A major winter storm battered the Northern Plains and Upper Midwest with high winds and heavy snow on Wednesday, forcing hundreds of schools to close, grounding air travel and making road travel difficult - if not impossible - across the US regions.
More than 50 million Americans were under winter weather advisories on Wednesday morning as the storm moved across a wide swath of the western and northern United States and into the East. Up to 2 feet (60 cm) of snow and winds of up to 60 miles (97 km) an hour were expected in some spots during the day and into Thursday, the National Weather Service said.
The storm also pounded California and brought a mix of snow and sleet to the East, including New England, where forecasters warned motorists to beware slick roads.
Snow-covered roads also will make travel treacherous in the Upper Midwest, and ice-covered power lines and falling trees could cause power outages late on Wednesday and into Thursday, said Frank Pereira, a forecaster with the weather service's Weather Prediction Center in College Park, Maryland.
"Travel will be near-impossible,” he said.
Experts say the growing frequency and intensity of such storms, interspersed with extreme heat and dry spells, are symptoms of climate change. While the American East has experienced a relatively mild winter, the Northern Plains has experienced an extreme winter in terms of snowfall and temperatures, according to the weather service.
The storm hit California on Tuesday and was expected to continue through the end of the week.
Winter storm warnings remained in effect on Wednesday in the state capital, Sacramento, and some areas in Northern California and the mountains, with heavy snow and wind gusts of up to 40 mph (64 kph). In Central California, the weather iced over roadways, the weather service reported.
More than 100,000 homes and businesses were without power, largely in Central California, according to the tracking site Poweroutage.us.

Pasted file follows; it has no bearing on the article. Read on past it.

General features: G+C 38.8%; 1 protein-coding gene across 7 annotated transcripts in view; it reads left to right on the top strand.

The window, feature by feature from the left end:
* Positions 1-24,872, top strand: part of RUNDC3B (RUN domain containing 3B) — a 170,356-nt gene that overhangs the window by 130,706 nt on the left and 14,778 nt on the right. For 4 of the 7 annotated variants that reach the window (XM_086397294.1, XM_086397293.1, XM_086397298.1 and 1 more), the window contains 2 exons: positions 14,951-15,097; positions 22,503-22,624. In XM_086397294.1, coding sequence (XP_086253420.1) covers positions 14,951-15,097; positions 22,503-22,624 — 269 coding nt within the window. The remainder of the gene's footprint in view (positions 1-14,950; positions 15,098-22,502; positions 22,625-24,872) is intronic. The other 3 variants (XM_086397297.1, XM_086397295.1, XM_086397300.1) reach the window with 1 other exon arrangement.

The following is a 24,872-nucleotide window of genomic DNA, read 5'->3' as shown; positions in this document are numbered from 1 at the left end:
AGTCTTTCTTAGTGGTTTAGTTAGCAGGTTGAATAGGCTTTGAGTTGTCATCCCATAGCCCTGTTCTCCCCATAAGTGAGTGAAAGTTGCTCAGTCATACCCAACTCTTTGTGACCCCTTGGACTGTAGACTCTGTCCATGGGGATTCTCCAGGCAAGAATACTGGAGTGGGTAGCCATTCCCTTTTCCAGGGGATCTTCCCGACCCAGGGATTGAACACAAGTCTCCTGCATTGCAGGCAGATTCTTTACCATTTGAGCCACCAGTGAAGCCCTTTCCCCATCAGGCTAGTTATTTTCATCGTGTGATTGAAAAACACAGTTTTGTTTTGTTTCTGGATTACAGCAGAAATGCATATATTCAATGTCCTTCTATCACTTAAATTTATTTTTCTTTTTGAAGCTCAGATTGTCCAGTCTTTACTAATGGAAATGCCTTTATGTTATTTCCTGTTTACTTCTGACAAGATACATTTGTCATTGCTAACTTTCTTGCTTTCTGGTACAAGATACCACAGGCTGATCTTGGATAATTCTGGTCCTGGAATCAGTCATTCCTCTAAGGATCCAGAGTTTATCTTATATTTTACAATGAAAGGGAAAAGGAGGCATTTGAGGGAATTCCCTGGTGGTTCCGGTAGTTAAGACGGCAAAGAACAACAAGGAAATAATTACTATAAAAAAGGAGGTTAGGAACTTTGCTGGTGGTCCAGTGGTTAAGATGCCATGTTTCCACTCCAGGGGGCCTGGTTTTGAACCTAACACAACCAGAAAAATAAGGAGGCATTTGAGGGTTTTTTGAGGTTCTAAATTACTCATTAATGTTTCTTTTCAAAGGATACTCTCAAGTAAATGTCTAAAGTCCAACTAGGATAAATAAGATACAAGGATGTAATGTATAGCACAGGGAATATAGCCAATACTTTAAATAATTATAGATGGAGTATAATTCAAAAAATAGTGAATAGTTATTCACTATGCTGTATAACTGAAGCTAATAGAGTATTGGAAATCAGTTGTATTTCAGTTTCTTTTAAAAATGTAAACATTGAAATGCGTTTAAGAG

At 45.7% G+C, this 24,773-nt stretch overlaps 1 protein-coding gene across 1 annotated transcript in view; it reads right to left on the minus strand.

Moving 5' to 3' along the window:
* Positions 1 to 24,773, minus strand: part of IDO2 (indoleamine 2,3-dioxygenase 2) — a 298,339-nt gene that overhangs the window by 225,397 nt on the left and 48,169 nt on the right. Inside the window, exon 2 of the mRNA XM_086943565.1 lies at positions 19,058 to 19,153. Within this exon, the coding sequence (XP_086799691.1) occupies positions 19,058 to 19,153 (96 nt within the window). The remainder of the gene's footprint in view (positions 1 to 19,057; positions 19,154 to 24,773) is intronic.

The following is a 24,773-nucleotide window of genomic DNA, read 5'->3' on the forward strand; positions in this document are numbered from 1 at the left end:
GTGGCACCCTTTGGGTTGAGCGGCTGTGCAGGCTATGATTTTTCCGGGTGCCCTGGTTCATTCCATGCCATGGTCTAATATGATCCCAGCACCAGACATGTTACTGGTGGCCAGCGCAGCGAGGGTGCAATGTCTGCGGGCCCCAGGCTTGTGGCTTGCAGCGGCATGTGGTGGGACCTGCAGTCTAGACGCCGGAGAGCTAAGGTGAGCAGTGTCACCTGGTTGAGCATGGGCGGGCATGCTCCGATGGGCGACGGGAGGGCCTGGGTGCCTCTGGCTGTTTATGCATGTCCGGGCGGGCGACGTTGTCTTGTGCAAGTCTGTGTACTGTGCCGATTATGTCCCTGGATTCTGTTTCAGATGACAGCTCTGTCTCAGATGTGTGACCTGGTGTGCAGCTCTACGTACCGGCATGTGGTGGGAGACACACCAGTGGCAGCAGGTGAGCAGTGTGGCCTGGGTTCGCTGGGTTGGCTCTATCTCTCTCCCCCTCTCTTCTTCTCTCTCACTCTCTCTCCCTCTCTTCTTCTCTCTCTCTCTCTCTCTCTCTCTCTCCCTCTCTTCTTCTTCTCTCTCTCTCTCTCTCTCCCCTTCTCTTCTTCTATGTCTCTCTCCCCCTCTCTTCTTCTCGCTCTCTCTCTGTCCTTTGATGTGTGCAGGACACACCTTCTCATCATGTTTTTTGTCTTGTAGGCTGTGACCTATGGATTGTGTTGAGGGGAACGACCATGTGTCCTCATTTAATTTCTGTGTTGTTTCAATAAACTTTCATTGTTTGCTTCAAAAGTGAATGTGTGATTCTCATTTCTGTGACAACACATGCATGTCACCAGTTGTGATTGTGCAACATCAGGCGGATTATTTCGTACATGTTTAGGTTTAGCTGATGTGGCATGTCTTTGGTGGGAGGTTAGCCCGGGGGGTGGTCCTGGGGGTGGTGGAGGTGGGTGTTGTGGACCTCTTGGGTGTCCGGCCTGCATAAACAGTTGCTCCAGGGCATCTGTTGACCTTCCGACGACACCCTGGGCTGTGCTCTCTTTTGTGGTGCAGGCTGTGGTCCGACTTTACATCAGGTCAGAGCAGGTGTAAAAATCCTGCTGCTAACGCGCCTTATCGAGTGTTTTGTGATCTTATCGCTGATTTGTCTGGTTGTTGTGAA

About 4 inches (10 cm) of snow were already on the ground in South Dakota, northern Nebraska and parts of Minnesota, but another foot was expected to fall later in the day and into Thursday.
Among the hardest-hit cities was Minneapolis, where some 20 inches (50 cm) of snow and 45-mph (72-kph) winds were expected to create whiteouts. If the forecast holds, it would rank as one of the heaviest snowstorms of all time for the Midwestern city.
Public school buildings closed, and Minneapolis' school system said it would hold classes remotely for more than 29,000 pupils for the rest of the week. Dozens of school districts canceled classes in the Dakotas, Colorado and Wyoming.
The storm wreaked havoc on morning air travel as hundreds of flights were delayed or canceled across the nation. More than 700 flights in and out of Minneapolis, Denver and Chicago were delayed or canceled over the past day, according to Flightware.com.
It also produced a band of freezing rain stretching from central Iowa through Chicago and into southern Michigan, coating roads, trees and power lines with up to a 1/4 inch (0.6 cm) of ice, the weather service's Pereira said.
"Heads up!” the Iowa Department of Transportation said in a Tweet early on Wednesday morning. “Watch for slippery travel in this area over the next few hours.”